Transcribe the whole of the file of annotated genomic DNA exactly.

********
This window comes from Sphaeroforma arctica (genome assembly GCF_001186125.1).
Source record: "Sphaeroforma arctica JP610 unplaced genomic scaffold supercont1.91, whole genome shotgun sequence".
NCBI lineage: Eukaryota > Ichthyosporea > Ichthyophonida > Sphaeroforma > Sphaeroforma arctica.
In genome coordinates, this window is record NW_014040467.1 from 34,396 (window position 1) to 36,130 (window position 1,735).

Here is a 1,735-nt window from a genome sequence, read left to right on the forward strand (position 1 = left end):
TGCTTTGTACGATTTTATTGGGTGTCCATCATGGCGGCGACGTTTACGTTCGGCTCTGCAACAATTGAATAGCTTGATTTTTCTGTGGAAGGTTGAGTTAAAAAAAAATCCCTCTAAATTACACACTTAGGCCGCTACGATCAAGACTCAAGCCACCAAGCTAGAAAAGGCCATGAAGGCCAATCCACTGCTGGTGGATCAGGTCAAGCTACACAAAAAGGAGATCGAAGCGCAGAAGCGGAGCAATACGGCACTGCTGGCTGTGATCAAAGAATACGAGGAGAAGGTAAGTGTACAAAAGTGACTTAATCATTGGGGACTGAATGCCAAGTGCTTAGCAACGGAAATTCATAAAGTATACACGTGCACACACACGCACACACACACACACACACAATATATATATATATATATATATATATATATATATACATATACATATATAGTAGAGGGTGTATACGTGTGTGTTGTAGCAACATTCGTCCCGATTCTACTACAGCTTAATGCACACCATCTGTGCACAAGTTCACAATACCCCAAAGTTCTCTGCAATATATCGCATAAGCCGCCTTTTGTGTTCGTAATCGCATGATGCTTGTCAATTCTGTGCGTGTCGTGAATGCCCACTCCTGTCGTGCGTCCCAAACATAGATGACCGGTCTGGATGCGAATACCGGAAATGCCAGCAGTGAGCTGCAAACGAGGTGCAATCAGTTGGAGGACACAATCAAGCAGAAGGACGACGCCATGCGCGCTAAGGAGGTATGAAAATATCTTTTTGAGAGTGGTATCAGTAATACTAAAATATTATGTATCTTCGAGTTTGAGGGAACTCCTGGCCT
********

This window comes from Sphaeroforma arctica (genome assembly GCF_001186125.1).
Source record: "Sphaeroforma arctica JP610 unplaced genomic scaffold supercont1.91, whole genome shotgun sequence".
NCBI lineage: Eukaryota > Ichthyosporea > Ichthyophonida > Sphaeroforma > Sphaeroforma arctica.
In genome coordinates, this window is record NW_014040467.1 from 34,396 (window position 1) to 36,130 (window position 1,735).

Here is a 1,735-nt window from a genome sequence, read left to right on the forward strand (position 1 = left end):
TGCTTTGTACGATTTTATTGGGTGTCCATCATGGCGGCGACGTTTACGTTCGGCTCTGCAACAATTGAATAGCTTGATTTTTCTGTGGAAGGTTGAGTTAAAAAAAAATCCCTCTAAATTACACACTTAGGCCGCTACGATCAAGACTCAAGCCACCAAGCTAGAAAAGGCCATGAAGGCCAATCCACTGCTGGTGGATCAGGTCAAGCTACACAAAAAGGAGATCGAAGCGCAGAAGCGGAGCAATACGGCACTGCTGGCTGTGATCAAAGAATACGAGGAGAAGGTAAGTGTACAAAAGTGACTTAATCATTGGGGACTGAATGCCAAGTGCTTAGCAACGGAAATTCATAAAGTATACACGTGCACACACACGCACACACACACACACACACAATATATATATATATATATATATATATATATATATACATATACATATATAGTAGAGGGTGTATACGTGTGTGTTGTAGCAACATTCGTCCCGATTCTACTACAGCTTAATGCACACCATCTGTGCACAAGTTCACAATACCCCAAAGTTCTCTGCAATATATCGCATAAGCCGCCTTTTGTGTTCGTAATCGCATGATGCTTGTCAATTCTGTGCGTGTCGTGAATGCCCACTCCTGTCGTGCGTCCCAAACATAGATGACCGGTCTGGATGCGAATACCGGAAATGCCAGCAGTGAGCTGCAAACGAGGTGCAATCAGTTGGAGGACACAATCAAGCAGAAGGACGACGCCATGCGCGCTAAGGAGGTATGAAAATATCTTTTTGAGAGTGGTATCAGTAATACTAAAATATTATGTATCTTCGAGTTTGAGGGAACTCCTGGCCT